Basic QinQ enables a port to tag any incoming frames with its port VLAN (PVID) tag, regardless of whether they have been tagged or not. If an incoming frame has been tagged, it becomes a double-tagged frame. If not, it becomes a frame tagged with the port’s PVID tag.

Modifying the TPID value in a VLAN tag

A VLAN tag uses the tag protocol identifier (TPID) field to identify the protocol type of the tag. The default TPID value is 0x8100.

Figure 3 VLAN Tag structure of an Ethernet frame

 

The router determines whether a received frame carries a service provider VLAN tag or a customer VLAN tag by checking the corresponding TPID value. Upon receiving a frame, the router compares the compares the configured TPID value with the value of the TPID field in the frame. If the two match, the frame carries the corresponding VLAN tag. For example, if a frame carries VLAN tags with the TPID value of 0x9200 whereas the configured TPID value of the service provider VLAN tag is 0x9100, the router considers that the frame does not carry the service provider VLAN tag.

In addition, the systems of different vendors may set the TPID of the outer VLAN tag of QinQ frames to different values. For compatibility with these systems, you can modify the TPID value so that the QinQ frames, when sent to the public network, carry the TPID value identical to the value of a particular vendor to allow interoperability with network devices of that vendor.

The TPID in an Ethernet frame has the same position with the protocol type field in a frame without a VLAN tag. To avoid problems in packet forwarding and handling in the network, you cannot set the TPID value to any of the values in Table 1.

Table 1 Reserved protocol type values

Protocol type

Value

ARP

0x0806

PUP

0x0200

RARP

0x8035

IP

0x0800

IPv6

0x86DD

PPPoE

0x8863/0x8864

MPLS

0x8847/0x8848

IPX/SPX

0x8137

IS-IS

0x8000

LACP

0x8809

802.1x

0x888E

Cluster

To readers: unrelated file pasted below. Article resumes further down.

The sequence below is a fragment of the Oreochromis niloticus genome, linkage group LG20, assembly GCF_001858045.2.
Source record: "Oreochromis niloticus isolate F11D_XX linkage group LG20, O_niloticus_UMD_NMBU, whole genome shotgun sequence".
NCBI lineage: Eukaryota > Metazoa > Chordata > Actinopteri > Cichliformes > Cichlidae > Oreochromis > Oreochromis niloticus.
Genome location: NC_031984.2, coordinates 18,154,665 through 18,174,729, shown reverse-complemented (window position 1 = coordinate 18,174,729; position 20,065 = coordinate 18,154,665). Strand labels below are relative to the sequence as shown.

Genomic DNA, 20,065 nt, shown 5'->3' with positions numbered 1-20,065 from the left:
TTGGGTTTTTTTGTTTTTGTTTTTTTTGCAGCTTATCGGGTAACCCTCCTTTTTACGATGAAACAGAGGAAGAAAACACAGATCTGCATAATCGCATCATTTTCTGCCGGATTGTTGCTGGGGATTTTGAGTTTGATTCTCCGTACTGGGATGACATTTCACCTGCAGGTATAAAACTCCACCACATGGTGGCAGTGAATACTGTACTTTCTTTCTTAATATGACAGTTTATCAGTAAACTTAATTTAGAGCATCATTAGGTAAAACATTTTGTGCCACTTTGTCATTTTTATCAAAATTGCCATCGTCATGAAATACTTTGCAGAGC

0x88A7

Reserved

0xFFFD/0xFFFE/0xFFFF

 

Protocols and standards

IEEE 802.1Q: IEEE standard for local and metropolitan area networks: Virtual Bridged Local Area Networks

QinQ configuration task list

Complete the follows tasks to configure QinQ:

 

Task

Remarks

Configuring basic QinQ

Required

Setting the TPID value in VLAN tags

Optional

 

 

NOTE:

·       QinQ requires configurations only on the service provider network.

·       Do not configure QinQ on a reflector port. For more information about reflector ports, see Network Management and Monitoring Configuration Guide.

 

Configuring basic QinQ

To enable basic QinQ:

 

Step

Command

Remarks

1.     Enter system view.

system-view

N/A

2.     Enter interface view or port group view.

·       Enter Layer 2 Ethernet interface view or Layer 2 aggregate interface view
interface
interface-type interface-number

·       Enter port group view
port-group manual
port-group-name

Use either command.

3.     Enable QinQ on the port(s).

qinq enable

By default, QinQ is disabled.

 

 

NOTE:

Configure basic QinQ on the user-to-network interfaces (UNIs) on service provider network devices that connect the user networks.

 

Setting the TPID value in VLAN tags

To set the TPID value in outer VLAN tags:

 

Step

Command

Remarks

1.     Enter system view.

system-view

N/A

2.     Enter interface view or port group view.

·       Enter Layer 2 Ethernet interface view or Layer 2 aggregate interface view
interface
interface-type interface-number

·       Enter port group view
port-group manual
port-group-name

Use either command.

3.     Set the TPID value in outer VLAN tags.

qinq ethernet-type hex-value

Optional.

The default setting is 0x8100.

 

 

NOTE:

To change a non-default TPID value to another non-default TPID value, you must first restore the default TPID value (0x8100) on an SPE card, but you can directly change the TPID value on an SPC card.